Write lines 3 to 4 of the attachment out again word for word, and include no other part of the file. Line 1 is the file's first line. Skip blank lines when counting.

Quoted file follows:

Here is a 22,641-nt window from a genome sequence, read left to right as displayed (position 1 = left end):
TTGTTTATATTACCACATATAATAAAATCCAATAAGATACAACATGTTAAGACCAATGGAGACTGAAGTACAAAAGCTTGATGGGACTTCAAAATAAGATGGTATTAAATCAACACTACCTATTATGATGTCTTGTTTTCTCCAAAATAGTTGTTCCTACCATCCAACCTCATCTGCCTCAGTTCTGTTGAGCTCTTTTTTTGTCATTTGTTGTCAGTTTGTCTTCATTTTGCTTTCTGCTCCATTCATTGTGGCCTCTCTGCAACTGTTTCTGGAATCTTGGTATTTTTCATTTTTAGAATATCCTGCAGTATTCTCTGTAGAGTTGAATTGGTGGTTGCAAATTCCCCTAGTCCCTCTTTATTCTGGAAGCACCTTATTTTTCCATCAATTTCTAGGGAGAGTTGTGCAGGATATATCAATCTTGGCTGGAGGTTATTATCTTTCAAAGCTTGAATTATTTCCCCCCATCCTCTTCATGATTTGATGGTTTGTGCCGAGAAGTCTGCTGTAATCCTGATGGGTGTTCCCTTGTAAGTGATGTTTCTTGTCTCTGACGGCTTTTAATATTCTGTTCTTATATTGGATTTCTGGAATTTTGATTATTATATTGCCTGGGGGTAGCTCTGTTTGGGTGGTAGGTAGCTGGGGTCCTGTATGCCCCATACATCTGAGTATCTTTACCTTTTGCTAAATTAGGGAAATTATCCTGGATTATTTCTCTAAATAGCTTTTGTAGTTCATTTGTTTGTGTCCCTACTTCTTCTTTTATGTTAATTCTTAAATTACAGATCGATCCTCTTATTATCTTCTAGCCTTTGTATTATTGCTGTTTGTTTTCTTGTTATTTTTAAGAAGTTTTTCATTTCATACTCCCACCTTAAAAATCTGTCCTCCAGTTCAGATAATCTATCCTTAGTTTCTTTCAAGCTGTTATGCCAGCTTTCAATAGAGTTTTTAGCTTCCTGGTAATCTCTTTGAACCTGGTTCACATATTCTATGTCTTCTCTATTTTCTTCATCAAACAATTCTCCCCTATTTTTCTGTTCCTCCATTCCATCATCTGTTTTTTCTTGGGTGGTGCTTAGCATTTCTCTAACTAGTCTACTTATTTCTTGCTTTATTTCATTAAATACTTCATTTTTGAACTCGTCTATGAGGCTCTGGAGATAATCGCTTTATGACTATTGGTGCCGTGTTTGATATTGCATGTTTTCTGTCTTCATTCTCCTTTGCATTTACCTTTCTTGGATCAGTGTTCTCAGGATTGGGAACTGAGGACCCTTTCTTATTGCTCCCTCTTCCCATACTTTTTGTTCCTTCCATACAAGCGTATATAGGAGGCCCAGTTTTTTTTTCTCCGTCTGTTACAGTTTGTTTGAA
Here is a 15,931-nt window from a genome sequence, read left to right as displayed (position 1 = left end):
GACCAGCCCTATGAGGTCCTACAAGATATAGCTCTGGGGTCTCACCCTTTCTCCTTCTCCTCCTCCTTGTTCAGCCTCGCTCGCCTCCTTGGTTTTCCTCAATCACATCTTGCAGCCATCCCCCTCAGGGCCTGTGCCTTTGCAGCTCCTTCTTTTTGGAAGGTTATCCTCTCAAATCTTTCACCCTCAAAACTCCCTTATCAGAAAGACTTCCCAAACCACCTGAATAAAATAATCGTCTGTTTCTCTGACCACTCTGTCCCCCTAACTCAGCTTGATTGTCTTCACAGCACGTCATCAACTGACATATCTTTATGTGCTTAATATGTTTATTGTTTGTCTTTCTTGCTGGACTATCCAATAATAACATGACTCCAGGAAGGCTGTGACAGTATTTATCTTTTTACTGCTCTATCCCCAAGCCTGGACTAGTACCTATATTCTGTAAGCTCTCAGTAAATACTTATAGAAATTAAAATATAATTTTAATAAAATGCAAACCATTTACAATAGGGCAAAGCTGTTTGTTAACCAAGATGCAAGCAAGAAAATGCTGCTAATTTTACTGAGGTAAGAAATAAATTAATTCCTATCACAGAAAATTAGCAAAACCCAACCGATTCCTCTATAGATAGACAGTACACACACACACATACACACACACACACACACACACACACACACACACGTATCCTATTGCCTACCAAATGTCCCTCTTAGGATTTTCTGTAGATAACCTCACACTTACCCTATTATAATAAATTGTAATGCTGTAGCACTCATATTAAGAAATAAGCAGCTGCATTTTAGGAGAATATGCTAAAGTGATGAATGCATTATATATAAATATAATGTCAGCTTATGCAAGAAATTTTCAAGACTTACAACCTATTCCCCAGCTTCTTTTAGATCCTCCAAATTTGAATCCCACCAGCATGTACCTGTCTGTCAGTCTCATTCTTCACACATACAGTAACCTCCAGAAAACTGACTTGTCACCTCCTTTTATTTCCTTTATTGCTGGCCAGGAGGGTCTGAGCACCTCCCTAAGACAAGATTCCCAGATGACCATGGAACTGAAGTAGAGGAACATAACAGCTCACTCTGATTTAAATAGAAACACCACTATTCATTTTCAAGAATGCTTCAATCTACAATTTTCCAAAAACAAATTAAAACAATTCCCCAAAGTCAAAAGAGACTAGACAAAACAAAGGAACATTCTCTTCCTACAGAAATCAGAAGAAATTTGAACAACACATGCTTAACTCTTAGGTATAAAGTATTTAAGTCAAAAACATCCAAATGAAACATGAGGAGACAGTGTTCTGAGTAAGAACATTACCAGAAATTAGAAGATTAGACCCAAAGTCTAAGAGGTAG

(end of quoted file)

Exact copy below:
Here is a 15,931-nt window from a genome sequence, read left to right as displayed (position 1 = left end):
GACCAGCCCTATGAGGTCCTACAAGATATAGCTCTGGGGTCTCACCCTTTCTCCTTCTCCTCCTCCTTGTTCAGCCTCGCTCGCCTCCTTGGTTTTCCTCAATCACATCTTGCAGCCATCCCCCTCAGGGCCTGTGCCTTTGCAGCTCCTTCTTTTTGGAAGGTTATCCTCTCAAATCTTTCACCCTCAAAACTCCCTTATCAGAAAGACTTCCCAAACCACCTGAATAAAATAATCGTCTGTTTCTCTGACCACTCTGTCCCCCTAACTCAGCTTGATTGTCTTCACAGCACGTCATCAACTGACATATCTTTATGTGCTTAATATGTTTATTGTTTGTCTTTCTTGCTGGACTATCCAATAATAACATGACTCCAGGAAGGCTGTGACAGTATTTATCTTTTTACTGCTCTATCCCCAAGCCTGGACTAGTACCTATATTCTGTAAGCTCTCAGTAAATACTTATAGAAATTAAAATATAATTTTAATAAAATGCAAACCATTTACAATAGGGCAAAGCTGTTTGTTAACCAAGATGCAAGCAAGAAAATGCTGCTAATTTTACTGAGGTAAGAAATAAATTAATTCCTATCACAGAAAATTAGCAAAACCCAACCGATTCCTCTATAGATAGACAGTACACACACACACATACACACACACACACACACACACACACACACACACGTATCCTATTGCCTACCAAATGTCCCTCTTAGGATTTTCTGTAGATAACCTCACACTTACCCTATTATAATAAATTGTAATGCTGTAGCACTCATATTAAGAAATAAGCAGCTGCATTTTAGGAGAATATGCTAAAGTGATGAATGCATTATATATAAATATAATGTCAGCTTATGCAAGAAATTTTCAAGACTTACAACCTATTCCCCAGCTTCTTTTAGATCCTCCAAATTTGAATCCCACCAGCATGTACCTGTCTGTCAGTCTCATTCTTCACACATACAGTAACCTCCAGAAAACTGACTTGTCACCTCCTTTTATTTCCTTTATTGCTGGCCAGGAGGGTCTGAGCACCTCCCTAAGACAAGATTCCCAGATGACCATGGAACTGAAGTAGAGGAACATAACAGCTCACTCTGATTTAAATAGAAACACCACTATTCATTTTCAAGAATGCTTCAATCTACAATTTTCCAAAAACAAATTAAAACAATTCCCCAAAGTCAAAAGAGACTAGACAAAACAAAGGAACATTCTCTTCCTACAGAAATCAGAAGAAATTTGAACAACACATGCTTAACTCTTAGGTATAAAGTATTTAAGTCAAAAACATCCAAATGAAACATGAGGAGACAGTGTTCTGAGTAAGAACATTACCAGAAATTAGAAGATTAGACCCAAAGTCTAAGAGGTAG